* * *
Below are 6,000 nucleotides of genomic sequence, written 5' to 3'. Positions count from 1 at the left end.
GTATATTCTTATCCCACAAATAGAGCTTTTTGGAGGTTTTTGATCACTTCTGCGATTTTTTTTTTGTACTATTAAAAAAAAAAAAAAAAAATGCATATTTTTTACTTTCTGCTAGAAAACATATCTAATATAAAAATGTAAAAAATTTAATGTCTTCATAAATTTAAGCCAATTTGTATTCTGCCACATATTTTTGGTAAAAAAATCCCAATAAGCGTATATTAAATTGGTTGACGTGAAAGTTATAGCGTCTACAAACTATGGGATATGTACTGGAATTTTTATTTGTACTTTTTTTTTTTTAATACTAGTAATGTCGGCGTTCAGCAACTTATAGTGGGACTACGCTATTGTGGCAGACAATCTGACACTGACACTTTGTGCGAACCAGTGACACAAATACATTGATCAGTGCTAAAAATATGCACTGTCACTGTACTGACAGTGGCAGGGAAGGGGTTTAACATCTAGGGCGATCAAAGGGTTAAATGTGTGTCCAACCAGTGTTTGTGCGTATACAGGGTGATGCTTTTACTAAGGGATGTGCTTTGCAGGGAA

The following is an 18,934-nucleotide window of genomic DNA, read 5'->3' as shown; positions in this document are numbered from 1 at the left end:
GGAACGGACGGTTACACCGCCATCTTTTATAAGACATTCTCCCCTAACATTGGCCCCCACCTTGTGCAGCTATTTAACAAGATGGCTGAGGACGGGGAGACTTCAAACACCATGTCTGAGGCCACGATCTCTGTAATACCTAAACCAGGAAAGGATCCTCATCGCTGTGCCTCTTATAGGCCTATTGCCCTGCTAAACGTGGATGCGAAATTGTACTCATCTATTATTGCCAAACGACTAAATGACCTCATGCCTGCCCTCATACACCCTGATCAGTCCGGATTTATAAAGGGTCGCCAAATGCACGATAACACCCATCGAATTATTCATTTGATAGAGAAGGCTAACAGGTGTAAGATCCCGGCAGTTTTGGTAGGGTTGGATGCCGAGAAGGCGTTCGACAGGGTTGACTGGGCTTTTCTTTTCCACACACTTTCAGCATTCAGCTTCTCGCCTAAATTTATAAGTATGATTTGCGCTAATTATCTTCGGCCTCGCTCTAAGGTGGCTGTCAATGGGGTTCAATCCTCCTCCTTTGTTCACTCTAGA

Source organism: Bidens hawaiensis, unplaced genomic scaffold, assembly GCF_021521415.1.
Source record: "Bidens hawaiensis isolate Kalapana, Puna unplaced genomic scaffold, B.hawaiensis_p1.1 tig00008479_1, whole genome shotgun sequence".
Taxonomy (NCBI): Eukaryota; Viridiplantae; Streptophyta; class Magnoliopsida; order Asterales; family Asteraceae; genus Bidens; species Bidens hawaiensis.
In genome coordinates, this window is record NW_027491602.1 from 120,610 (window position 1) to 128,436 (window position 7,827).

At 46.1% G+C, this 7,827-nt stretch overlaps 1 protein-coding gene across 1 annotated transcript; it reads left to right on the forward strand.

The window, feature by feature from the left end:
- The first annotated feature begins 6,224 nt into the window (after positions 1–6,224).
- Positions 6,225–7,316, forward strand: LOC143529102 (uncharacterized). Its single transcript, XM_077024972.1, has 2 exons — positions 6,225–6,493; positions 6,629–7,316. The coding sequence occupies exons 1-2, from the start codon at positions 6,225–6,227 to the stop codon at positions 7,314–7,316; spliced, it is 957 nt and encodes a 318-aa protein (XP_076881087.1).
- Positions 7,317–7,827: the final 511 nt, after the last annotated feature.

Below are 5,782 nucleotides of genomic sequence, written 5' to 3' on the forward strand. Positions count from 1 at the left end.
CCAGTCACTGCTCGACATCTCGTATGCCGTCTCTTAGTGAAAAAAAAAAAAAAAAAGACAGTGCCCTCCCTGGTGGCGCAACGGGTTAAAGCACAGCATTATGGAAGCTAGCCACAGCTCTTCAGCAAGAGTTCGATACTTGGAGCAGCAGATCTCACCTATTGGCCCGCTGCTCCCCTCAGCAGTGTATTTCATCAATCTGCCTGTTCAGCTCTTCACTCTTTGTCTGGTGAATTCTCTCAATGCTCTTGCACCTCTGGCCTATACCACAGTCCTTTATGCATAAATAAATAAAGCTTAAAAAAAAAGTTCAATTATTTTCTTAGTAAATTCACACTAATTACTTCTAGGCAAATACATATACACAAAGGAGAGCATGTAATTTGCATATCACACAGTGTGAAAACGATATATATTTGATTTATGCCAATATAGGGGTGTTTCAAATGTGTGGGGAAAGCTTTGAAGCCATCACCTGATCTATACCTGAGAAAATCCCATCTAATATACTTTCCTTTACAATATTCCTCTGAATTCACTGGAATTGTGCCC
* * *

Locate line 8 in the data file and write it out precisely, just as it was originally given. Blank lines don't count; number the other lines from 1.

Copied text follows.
In genome coordinates, this window is record NW_027491602.1 from 120,610 (window position 1) to 128,436 (window position 7,827).